Year 10 Science: DNA Presentation
Your presentation must include:
Criteria - Diagram Explanation
A - Clearly explains reasons why diagram was used, and clearly explains the structure of DNA An explanation of how you chose what sort of labelled diagram to include: The structure of the double helix allows for the DNA to be tightly packed into chromosomes. It also provides an extremely stable backbone with the negatively charged phosphates pointing to the outside of the molecule. This charge aids in the attachment of other molecules to the strand of DNA. The strands are anti-parallel, meaning that each strand codes for the other strand. If one strand is messed up in replication, then there is still another perfect copy on the other side. The double helix is the perfect shape of a molecule that is as important as DNA. It is extremely stable, and relatively simple. The discovery of the double helix structure of DNA was significant because it showed that nature has a way of making things as simple and as efficient as possible.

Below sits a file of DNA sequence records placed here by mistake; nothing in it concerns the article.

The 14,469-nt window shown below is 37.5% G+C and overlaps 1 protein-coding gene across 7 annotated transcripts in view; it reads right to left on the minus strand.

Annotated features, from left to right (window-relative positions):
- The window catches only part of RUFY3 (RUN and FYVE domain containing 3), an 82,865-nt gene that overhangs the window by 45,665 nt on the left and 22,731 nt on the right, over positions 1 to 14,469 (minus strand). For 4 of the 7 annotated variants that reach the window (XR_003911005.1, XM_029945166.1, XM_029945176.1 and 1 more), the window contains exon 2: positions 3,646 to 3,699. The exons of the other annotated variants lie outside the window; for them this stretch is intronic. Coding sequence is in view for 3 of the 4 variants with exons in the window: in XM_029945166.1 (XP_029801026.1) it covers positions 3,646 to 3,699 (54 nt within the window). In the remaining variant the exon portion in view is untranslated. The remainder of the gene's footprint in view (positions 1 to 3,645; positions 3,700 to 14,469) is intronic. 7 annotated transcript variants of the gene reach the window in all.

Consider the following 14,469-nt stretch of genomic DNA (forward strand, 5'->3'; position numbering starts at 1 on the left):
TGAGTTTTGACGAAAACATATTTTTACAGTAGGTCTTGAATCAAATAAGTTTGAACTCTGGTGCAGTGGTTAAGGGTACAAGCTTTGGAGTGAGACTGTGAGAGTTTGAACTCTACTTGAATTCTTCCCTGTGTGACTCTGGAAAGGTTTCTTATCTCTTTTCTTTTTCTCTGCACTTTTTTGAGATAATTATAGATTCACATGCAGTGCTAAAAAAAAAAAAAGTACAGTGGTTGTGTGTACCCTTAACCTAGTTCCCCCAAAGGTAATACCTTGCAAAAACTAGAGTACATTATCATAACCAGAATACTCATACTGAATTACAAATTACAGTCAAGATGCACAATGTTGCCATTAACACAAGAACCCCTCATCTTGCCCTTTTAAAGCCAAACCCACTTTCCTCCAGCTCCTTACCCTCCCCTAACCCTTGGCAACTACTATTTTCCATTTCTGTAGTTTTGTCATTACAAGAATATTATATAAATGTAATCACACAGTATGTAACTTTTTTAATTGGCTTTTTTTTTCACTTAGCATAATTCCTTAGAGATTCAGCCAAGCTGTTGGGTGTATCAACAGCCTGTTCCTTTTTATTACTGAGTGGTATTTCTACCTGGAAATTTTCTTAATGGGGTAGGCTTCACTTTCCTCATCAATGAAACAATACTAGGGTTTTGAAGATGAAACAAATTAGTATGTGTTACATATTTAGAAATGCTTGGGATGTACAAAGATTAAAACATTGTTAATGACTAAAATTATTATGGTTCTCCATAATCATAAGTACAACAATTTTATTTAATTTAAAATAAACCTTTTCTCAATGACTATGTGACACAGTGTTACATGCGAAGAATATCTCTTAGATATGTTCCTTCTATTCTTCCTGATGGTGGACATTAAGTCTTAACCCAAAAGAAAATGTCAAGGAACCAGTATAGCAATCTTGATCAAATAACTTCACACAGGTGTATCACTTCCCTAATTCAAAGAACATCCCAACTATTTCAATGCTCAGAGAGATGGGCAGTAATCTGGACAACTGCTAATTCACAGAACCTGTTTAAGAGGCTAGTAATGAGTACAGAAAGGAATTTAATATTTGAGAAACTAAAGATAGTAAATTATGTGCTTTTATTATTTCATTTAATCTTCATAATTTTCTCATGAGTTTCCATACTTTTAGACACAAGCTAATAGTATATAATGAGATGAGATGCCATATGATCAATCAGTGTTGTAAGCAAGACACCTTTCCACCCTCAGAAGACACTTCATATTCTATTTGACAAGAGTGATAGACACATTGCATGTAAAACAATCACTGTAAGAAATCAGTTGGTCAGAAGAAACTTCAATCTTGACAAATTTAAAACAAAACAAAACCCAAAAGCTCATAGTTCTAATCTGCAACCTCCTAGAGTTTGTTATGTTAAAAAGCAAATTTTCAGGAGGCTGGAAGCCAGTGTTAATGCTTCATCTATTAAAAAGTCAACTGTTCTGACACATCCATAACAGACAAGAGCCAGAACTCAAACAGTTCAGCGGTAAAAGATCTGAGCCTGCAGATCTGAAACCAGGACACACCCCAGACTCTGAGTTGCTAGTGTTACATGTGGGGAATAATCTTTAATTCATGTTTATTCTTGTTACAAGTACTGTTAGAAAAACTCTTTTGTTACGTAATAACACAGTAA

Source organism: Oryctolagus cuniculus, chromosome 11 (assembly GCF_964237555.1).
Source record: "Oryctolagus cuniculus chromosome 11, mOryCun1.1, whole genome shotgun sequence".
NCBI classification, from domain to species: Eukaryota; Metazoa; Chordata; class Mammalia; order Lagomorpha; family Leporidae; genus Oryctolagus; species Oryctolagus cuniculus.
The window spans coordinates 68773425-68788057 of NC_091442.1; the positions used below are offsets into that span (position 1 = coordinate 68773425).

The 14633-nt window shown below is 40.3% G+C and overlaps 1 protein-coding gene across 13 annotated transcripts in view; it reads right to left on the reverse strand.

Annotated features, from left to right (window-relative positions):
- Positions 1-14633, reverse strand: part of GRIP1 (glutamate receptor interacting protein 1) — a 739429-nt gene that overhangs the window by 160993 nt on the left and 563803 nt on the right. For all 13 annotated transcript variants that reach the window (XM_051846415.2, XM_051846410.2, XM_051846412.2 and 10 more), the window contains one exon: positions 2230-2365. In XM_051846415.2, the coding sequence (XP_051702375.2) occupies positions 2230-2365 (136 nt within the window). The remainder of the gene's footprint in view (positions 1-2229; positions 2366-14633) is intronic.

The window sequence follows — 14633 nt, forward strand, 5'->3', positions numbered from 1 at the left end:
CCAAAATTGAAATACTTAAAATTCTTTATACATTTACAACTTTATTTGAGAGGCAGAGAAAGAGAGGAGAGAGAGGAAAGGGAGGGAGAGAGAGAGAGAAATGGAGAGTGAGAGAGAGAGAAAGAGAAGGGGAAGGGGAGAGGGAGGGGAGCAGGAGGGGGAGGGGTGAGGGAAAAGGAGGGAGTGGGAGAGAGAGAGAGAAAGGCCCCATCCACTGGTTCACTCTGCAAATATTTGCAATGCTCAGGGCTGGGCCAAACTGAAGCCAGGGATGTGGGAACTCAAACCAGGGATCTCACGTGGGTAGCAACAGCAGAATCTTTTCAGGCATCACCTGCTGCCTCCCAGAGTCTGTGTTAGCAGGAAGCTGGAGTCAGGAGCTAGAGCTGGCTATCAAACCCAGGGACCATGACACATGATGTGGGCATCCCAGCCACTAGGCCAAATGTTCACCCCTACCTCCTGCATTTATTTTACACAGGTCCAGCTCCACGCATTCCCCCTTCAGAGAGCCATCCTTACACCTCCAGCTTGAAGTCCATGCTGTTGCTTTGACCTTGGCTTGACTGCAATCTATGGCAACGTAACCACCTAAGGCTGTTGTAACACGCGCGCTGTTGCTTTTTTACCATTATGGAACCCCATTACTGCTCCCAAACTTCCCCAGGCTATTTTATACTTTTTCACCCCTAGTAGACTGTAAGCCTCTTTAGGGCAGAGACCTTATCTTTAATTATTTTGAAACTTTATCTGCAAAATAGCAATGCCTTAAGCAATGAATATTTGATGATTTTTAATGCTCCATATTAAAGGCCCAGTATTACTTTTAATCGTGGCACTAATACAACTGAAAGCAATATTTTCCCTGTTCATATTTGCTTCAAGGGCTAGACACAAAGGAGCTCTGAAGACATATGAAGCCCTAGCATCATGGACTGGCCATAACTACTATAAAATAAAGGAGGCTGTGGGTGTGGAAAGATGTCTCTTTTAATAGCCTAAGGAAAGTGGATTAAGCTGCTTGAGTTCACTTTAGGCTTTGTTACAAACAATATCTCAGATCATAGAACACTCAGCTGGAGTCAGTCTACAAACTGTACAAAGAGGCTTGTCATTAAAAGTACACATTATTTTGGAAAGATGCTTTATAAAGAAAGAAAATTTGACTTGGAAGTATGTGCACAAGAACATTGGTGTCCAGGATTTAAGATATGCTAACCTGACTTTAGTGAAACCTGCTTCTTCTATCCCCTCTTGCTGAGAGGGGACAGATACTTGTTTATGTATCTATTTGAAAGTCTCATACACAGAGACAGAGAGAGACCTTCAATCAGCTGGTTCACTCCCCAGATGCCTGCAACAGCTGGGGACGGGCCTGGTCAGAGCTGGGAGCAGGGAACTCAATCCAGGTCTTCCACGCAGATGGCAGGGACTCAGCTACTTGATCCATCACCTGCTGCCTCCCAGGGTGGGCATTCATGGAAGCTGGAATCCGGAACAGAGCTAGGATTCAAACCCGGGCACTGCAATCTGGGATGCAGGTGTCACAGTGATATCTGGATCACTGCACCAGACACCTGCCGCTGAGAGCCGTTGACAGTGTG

Criteria - Timeline explanation
A - Explains clearly and gives valid reasons for importance
An explanation of why you chose those significant events to include in your timeline:
No rubric criteria/grade
An explanation of how you interoperate genes, chromosomes, DNA, proteins and amino acids to be related: In higher organisms DNA is located in the cell nucleus. The DNA in one human cell contains about 100,000 genes, located on 46 chromosomes. The genetic information in the DNA is stored as a sequence of bases (or nucleotides). The bases are stacked in between the two strands which wind around each other. The order of the bases determines the genetic information. When a gene is activated, the DNA strands separate and one of them serves as a template for copying a messenger RNA (mRNA). The letters represent the bases adenine (A), thymine (T), guanine (G) and cytosine (C). In the double helix, A always pairs with T, and C with G. In...
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